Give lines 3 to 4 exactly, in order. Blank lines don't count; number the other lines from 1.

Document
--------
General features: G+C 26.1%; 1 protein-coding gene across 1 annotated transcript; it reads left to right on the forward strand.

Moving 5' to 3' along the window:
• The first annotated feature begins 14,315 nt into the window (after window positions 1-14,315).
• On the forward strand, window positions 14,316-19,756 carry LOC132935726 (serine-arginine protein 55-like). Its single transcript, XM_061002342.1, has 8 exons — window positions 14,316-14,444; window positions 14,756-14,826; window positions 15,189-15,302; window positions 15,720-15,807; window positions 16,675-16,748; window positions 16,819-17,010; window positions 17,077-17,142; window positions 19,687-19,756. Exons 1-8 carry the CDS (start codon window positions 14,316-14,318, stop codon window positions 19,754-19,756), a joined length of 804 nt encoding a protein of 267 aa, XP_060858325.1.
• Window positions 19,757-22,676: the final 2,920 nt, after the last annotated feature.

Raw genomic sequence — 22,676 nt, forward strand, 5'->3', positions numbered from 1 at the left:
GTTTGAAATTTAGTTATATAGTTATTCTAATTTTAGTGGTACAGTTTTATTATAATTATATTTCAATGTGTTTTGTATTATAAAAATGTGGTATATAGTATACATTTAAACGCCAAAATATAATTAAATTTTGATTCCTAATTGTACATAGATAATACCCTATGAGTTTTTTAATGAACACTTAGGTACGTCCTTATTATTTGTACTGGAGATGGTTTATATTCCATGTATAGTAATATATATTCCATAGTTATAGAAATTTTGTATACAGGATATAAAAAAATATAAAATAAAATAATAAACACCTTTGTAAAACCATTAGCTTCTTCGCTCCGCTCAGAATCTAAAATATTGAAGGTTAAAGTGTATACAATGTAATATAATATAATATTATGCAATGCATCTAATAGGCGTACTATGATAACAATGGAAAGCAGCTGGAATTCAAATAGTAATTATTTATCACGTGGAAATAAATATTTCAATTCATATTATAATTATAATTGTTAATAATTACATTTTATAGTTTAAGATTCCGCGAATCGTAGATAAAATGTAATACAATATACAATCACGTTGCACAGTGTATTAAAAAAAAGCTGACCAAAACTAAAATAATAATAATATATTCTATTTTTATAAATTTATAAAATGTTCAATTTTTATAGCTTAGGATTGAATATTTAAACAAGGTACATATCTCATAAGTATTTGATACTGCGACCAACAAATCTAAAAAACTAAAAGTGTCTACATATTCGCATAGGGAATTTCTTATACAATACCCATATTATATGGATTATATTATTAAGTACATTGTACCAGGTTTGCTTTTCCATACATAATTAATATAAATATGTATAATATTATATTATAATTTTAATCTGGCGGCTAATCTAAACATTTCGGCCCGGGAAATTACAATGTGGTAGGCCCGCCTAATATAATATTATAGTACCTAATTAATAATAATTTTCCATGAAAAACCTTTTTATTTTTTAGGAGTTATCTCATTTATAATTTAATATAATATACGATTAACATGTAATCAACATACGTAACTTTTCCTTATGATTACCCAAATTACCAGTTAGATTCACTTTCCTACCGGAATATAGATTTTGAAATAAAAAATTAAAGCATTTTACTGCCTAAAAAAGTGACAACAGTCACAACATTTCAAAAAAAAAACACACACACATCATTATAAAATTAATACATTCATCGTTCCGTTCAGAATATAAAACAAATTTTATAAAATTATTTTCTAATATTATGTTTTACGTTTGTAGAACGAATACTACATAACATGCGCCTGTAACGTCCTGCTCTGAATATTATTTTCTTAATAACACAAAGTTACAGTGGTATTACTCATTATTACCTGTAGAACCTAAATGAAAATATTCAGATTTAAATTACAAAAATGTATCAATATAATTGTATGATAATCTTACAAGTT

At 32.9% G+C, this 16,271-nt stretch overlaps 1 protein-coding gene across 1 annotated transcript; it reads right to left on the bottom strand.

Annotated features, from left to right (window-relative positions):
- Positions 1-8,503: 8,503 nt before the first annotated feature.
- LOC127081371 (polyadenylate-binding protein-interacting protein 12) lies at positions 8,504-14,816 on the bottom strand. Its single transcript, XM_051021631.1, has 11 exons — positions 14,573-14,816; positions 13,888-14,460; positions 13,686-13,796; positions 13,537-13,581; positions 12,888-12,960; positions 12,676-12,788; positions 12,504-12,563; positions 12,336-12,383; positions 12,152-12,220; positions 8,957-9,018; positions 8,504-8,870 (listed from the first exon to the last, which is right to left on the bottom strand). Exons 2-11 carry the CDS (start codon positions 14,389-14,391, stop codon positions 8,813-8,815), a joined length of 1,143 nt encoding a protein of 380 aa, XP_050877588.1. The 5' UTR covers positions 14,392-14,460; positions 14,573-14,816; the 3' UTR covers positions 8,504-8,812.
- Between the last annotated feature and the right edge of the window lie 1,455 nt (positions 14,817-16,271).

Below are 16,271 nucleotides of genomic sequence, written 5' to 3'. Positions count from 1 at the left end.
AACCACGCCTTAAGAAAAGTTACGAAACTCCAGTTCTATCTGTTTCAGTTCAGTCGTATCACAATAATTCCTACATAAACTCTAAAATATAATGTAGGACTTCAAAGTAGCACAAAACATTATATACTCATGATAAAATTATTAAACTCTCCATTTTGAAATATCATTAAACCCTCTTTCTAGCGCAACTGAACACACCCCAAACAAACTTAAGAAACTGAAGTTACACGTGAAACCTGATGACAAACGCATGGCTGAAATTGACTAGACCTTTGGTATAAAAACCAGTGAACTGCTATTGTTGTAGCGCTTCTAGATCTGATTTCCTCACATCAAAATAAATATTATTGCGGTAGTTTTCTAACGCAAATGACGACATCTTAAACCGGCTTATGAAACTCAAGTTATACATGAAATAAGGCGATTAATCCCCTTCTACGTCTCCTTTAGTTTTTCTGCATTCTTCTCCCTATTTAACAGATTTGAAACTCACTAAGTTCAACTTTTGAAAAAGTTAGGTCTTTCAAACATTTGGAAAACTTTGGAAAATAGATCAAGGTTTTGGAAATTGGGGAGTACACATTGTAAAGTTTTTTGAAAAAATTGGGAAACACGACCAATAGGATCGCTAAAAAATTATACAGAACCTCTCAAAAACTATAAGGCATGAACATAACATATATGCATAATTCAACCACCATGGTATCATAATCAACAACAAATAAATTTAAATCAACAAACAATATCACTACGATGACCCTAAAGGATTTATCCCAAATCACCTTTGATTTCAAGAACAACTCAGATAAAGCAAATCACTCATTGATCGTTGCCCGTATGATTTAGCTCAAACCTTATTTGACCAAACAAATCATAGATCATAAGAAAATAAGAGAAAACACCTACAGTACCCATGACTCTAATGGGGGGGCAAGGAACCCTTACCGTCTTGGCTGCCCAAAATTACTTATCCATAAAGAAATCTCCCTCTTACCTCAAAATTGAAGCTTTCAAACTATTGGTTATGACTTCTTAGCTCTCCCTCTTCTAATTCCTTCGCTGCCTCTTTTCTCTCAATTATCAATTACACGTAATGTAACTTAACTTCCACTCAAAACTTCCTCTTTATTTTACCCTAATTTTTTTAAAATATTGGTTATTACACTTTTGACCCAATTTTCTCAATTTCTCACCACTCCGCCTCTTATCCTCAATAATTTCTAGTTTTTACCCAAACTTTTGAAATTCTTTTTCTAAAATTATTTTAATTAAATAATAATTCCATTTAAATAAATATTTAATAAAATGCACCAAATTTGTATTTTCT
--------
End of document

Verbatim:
• The first annotated feature begins 14,315 nt into the window (after window positions 1-14,315).
• On the forward strand, window positions 14,316-19,756 carry LOC132935726 (serine-arginine protein 55-like). Its single transcript, XM_061002342.1, has 8 exons — window positions 14,316-14,444; window positions 14,756-14,826; window positions 15,189-15,302; window positions 15,720-15,807; window positions 16,675-16,748; window positions 16,819-17,010; window positions 17,077-17,142; window positions 19,687-19,756. Exons 1-8 carry the CDS (start codon window positions 14,316-14,318, stop codon window positions 19,754-19,756), a joined length of 804 nt encoding a protein of 267 aa, XP_060858325.1.